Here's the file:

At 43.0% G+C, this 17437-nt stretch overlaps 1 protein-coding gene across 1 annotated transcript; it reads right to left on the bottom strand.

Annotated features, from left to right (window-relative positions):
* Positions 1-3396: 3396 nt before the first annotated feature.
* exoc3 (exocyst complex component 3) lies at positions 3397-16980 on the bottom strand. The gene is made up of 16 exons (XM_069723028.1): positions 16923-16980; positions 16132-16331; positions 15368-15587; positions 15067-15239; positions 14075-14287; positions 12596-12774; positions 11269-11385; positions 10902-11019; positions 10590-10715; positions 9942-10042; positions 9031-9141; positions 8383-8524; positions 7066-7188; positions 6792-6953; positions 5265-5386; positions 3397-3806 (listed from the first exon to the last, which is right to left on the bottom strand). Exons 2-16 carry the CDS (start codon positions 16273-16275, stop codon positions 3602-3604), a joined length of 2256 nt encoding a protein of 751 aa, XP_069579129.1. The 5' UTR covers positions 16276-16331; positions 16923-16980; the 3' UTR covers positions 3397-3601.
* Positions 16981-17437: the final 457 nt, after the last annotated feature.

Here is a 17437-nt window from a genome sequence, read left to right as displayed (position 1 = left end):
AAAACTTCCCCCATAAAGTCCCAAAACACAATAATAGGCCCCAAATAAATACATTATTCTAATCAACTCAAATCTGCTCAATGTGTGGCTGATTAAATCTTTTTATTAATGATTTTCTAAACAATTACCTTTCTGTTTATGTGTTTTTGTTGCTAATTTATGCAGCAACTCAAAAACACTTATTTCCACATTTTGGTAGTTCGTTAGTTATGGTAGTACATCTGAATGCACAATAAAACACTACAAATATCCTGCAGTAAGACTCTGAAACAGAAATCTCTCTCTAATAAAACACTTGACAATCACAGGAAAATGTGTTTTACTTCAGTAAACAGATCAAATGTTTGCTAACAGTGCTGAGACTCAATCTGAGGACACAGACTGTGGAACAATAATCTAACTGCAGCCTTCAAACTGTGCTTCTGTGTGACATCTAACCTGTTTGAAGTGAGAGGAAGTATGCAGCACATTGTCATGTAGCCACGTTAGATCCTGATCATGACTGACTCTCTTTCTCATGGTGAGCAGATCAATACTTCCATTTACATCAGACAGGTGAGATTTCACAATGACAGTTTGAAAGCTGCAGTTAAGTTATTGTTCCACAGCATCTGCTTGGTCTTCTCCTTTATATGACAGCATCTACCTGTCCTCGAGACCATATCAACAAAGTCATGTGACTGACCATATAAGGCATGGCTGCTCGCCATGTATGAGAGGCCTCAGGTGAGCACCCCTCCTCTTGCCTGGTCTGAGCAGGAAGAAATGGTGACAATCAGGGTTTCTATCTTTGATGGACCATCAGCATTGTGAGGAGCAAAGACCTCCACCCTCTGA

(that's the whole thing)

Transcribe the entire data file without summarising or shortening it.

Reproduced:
At 43.0% G+C, this 17437-nt stretch overlaps 1 protein-coding gene across 1 annotated transcript; it reads right to left on the bottom strand.

Annotated features, from left to right (window-relative positions):
* Positions 1-3396: 3396 nt before the first annotated feature.
* exoc3 (exocyst complex component 3) lies at positions 3397-16980 on the bottom strand. The gene is made up of 16 exons (XM_069723028.1): positions 16923-16980; positions 16132-16331; positions 15368-15587; positions 15067-15239; positions 14075-14287; positions 12596-12774; positions 11269-11385; positions 10902-11019; positions 10590-10715; positions 9942-10042; positions 9031-9141; positions 8383-8524; positions 7066-7188; positions 6792-6953; positions 5265-5386; positions 3397-3806 (listed from the first exon to the last, which is right to left on the bottom strand). Exons 2-16 carry the CDS (start codon positions 16273-16275, stop codon positions 3602-3604), a joined length of 2256 nt encoding a protein of 751 aa, XP_069579129.1. The 5' UTR covers positions 16276-16331; positions 16923-16980; the 3' UTR covers positions 3397-3601.
* Positions 16981-17437: the final 457 nt, after the last annotated feature.

Here is a 17437-nt window from a genome sequence, read left to right as displayed (position 1 = left end):
AAAACTTCCCCCATAAAGTCCCAAAACACAATAATAGGCCCCAAATAAATACATTATTCTAATCAACTCAAATCTGCTCAATGTGTGGCTGATTAAATCTTTTTATTAATGATTTTCTAAACAATTACCTTTCTGTTTATGTGTTTTTGTTGCTAATTTATGCAGCAACTCAAAAACACTTATTTCCACATTTTGGTAGTTCGTTAGTTATGGTAGTACATCTGAATGCACAATAAAACACTACAAATATCCTGCAGTAAGACTCTGAAACAGAAATCTCTCTCTAATAAAACACTTGACAATCACAGGAAAATGTGTTTTACTTCAGTAAACAGATCAAATGTTTGCTAACAGTGCTGAGACTCAATCTGAGGACACAGACTGTGGAACAATAATCTAACTGCAGCCTTCAAACTGTGCTTCTGTGTGACATCTAACCTGTTTGAAGTGAGAGGAAGTATGCAGCACATTGTCATGTAGCCACGTTAGATCCTGATCATGACTGACTCTCTTTCTCATGGTGAGCAGATCAATACTTCCATTTACATCAGACAGGTGAGATTTCACAATGACAGTTTGAAAGCTGCAGTTAAGTTATTGTTCCACAGCATCTGCTTGGTCTTCTCCTTTATATGACAGCATCTACCTGTCCTCGAGACCATATCAACAAAGTCATGTGACTGACCATATAAGGCATGGCTGCTCGCCATGTATGAGAGGCCTCAGGTGAGCACCCCTCCTCTTGCCTGGTCTGAGCAGGAAGAAATGGTGACAATCAGGGTTTCTATCTTTGATGGACCATCAGCATTGTGAGGAGCAAAGACCTCCACCCTCTGA